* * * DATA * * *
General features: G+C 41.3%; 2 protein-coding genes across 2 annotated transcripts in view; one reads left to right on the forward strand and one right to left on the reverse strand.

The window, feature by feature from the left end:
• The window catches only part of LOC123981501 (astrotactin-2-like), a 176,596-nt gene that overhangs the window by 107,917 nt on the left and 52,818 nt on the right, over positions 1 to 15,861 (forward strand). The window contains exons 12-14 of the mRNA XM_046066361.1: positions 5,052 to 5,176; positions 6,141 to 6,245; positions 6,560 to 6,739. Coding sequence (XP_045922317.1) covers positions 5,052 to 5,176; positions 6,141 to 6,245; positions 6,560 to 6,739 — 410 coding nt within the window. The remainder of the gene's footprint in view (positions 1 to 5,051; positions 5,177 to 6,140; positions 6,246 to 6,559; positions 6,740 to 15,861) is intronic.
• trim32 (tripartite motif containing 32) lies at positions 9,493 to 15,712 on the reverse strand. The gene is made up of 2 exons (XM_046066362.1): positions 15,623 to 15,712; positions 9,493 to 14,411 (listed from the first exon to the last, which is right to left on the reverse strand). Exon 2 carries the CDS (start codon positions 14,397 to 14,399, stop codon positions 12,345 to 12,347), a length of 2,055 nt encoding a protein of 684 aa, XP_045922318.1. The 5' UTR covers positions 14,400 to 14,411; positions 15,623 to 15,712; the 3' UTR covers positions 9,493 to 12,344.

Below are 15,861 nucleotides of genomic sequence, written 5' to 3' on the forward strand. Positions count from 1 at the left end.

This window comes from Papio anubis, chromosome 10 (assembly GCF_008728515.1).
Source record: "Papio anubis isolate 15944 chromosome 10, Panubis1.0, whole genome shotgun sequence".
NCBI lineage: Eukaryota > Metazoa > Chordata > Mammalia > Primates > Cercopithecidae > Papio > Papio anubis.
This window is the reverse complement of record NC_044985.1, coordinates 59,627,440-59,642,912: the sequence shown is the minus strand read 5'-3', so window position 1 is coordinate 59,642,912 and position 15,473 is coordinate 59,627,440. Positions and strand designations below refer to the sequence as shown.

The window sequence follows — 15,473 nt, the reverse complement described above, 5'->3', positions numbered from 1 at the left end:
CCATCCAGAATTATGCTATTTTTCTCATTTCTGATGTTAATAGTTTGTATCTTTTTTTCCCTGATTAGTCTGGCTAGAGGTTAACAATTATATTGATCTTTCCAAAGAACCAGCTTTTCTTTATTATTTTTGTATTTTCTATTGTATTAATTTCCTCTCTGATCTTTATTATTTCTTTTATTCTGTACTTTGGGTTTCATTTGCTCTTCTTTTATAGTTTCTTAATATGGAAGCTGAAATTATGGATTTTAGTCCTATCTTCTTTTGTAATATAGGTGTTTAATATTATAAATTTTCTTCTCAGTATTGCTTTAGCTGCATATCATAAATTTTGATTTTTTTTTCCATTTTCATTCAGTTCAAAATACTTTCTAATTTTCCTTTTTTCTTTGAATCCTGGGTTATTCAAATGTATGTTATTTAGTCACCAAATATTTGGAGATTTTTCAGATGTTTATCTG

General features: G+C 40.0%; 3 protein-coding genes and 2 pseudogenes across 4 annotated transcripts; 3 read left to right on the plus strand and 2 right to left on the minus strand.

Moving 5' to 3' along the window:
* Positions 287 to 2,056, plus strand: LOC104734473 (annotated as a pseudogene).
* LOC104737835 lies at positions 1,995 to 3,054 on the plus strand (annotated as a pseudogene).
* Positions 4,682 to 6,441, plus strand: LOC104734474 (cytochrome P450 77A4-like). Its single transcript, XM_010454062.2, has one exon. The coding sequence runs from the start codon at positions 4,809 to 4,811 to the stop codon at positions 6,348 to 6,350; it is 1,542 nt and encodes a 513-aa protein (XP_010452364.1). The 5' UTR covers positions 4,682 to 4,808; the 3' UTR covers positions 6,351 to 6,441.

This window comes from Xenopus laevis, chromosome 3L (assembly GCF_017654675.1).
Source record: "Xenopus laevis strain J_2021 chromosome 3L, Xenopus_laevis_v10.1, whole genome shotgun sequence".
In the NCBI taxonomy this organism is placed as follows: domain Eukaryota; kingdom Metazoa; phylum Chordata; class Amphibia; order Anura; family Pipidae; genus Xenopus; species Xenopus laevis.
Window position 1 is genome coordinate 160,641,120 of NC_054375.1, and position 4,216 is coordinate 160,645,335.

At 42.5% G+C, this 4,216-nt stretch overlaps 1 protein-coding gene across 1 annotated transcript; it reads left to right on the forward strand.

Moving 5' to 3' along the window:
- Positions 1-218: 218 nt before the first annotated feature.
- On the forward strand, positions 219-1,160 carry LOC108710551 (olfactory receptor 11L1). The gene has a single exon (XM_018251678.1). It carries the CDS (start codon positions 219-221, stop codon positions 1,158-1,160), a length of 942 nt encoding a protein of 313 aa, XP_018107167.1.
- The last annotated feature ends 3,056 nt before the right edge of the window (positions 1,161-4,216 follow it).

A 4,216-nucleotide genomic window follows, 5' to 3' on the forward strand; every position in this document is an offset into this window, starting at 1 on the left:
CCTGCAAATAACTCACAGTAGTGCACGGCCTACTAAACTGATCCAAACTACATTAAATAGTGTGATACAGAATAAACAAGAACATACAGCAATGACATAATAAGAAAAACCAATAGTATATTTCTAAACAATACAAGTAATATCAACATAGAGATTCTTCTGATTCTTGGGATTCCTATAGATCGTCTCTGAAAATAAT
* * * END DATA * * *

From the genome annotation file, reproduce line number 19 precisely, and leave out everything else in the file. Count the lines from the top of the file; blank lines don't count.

In the NCBI taxonomy this organism is placed as follows: domain Eukaryota; kingdom Metazoa; phylum Chordata; class Amphibia; order Anura; family Pipidae; genus Xenopus; species Xenopus laevis.